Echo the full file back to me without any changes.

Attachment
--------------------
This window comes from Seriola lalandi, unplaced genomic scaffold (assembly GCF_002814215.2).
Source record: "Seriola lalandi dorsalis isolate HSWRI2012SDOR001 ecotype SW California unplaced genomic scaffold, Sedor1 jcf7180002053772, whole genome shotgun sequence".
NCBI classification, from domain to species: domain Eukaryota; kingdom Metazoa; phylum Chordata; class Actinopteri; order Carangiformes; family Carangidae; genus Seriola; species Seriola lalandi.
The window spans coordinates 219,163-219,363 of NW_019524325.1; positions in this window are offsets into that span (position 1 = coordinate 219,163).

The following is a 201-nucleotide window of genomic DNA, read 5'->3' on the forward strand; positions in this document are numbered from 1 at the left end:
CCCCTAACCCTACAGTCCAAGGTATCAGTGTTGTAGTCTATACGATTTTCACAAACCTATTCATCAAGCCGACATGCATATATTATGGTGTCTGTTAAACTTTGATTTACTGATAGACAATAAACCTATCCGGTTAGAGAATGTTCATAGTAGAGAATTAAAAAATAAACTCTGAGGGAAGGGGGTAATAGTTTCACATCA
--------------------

This window comes from Seriola lalandi, unplaced genomic scaffold (assembly GCF_002814215.2).
Source record: "Seriola lalandi dorsalis isolate HSWRI2012SDOR001 ecotype SW California unplaced genomic scaffold, Sedor1 jcf7180002053772, whole genome shotgun sequence".
NCBI classification, from domain to species: domain Eukaryota; kingdom Metazoa; phylum Chordata; class Actinopteri; order Carangiformes; family Carangidae; genus Seriola; species Seriola lalandi.
The window spans coordinates 219,163-219,363 of NW_019524325.1; positions in this window are offsets into that span (position 1 = coordinate 219,163).

The following is a 201-nucleotide window of genomic DNA, read 5'->3' on the forward strand; positions in this document are numbered from 1 at the left end:
CCCCTAACCCTACAGTCCAAGGTATCAGTGTTGTAGTCTATACGATTTTCACAAACCTATTCATCAAGCCGACATGCATATATTATGGTGTCTGTTAAACTTTGATTTACTGATAGACAATAAACCTATCCGGTTAGAGAATGTTCATAGTAGAGAATTAAAAAATAAACTCTGAGGGAAGGGGGTAATAGTTTCACATCA